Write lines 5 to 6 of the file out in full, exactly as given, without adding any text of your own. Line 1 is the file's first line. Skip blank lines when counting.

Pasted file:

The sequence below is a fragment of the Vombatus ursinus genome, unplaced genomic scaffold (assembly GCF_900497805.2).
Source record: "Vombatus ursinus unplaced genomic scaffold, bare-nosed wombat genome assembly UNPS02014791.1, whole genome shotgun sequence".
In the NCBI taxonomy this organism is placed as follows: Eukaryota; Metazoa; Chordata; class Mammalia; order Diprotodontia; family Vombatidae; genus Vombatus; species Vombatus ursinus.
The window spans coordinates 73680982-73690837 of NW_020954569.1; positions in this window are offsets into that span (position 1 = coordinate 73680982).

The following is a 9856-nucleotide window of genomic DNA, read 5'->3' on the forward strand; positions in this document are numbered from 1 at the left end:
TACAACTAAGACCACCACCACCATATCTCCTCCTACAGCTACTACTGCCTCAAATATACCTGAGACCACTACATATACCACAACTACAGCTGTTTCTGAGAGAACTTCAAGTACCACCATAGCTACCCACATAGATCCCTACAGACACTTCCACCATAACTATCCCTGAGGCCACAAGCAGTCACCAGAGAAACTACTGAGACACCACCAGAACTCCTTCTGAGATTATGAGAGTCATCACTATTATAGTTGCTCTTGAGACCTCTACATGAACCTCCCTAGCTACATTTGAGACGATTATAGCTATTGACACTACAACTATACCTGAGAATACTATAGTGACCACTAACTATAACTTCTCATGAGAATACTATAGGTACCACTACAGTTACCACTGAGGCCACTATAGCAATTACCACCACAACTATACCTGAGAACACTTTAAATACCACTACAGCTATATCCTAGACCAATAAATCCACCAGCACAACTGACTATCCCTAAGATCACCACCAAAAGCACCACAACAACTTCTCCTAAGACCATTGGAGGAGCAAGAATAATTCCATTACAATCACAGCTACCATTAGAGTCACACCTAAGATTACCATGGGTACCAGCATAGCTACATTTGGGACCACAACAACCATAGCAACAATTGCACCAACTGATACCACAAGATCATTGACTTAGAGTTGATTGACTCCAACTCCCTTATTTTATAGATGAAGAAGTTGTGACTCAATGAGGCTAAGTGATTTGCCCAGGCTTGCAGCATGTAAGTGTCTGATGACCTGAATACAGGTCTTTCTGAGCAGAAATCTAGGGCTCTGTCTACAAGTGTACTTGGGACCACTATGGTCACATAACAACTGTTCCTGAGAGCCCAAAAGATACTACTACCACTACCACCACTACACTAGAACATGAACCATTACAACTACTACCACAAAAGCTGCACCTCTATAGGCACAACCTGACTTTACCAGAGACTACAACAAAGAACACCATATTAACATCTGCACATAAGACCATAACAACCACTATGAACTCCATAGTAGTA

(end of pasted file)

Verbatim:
The following is a 9856-nucleotide window of genomic DNA, read 5'->3' on the forward strand; positions in this document are numbered from 1 at the left end:
TACAACTAAGACCACCACCACCATATCTCCTCCTACAGCTACTACTGCCTCAAATATACCTGAGACCACTACATATACCACAACTACAGCTGTTTCTGAGAGAACTTCAAGTACCACCATAGCTACCCACATAGATCCCTACAGACACTTCCACCATAACTATCCCTGAGGCCACAAGCAGTCACCAGAGAAACTACTGAGACACCACCAGAACTCCTTCTGAGATTATGAGAGTCATCACTATTATAGTTGCTCTTGAGACCTCTACATGAACCTCCCTAGCTACATTTGAGACGATTATAGCTATTGACACTACAACTATACCTGAGAATACTATAGTGACCACTAACTATAACTTCTCATGAGAATACTATAGGTACCACTACAGTTACCACTGAGGCCACTATAGCAATTACCACCACAACTATACCTGAGAACACTTTAAATACCACTACAGCTATATCCTAGACCAATAAATCCACCAGCACAACTGACTATCCCTAAGATCACCACCAAAAGCACCACAACAACTTCTCCTAAGACCATTGGAGGAGCAAGAATAATTCCATTACAATCACAGCTACCATTAGAGTCACACCTAAGATTACCATGGGTACCAGCATAGCTACATTTGGGACCACAACAACCATAGCAACAATTGCACCAACTGATACCACAAGATCATTGACTTAGAGTTGATTGACTCCAACTCCCTTATTTTATAGATGAAGAAGTTGTGACTCAATGAGGCTAAGTGATTTGCCCAGGCTTGCAGCATGTAAGTGTCTGATGACCTGAATACAGGTCTTTCTGAGCAGAAATCTAGGGCTCTGTCTACAAGTGTACTTGGGACCACTATGGTCACATAACAACTGTTCCTGAGAGCCCAAAAGATACTACTACCACTACCACCACTACACTAGAACATGAACCATTACAACTACTACCACAAAAGCTGCACCTCTATAGGCACAACCTGACTTTACCAGAGACTACAACAAAGAACACCATATTAACATCTGCACATAAGACCATAACAACCACTATGAACTCCATAGTAGTA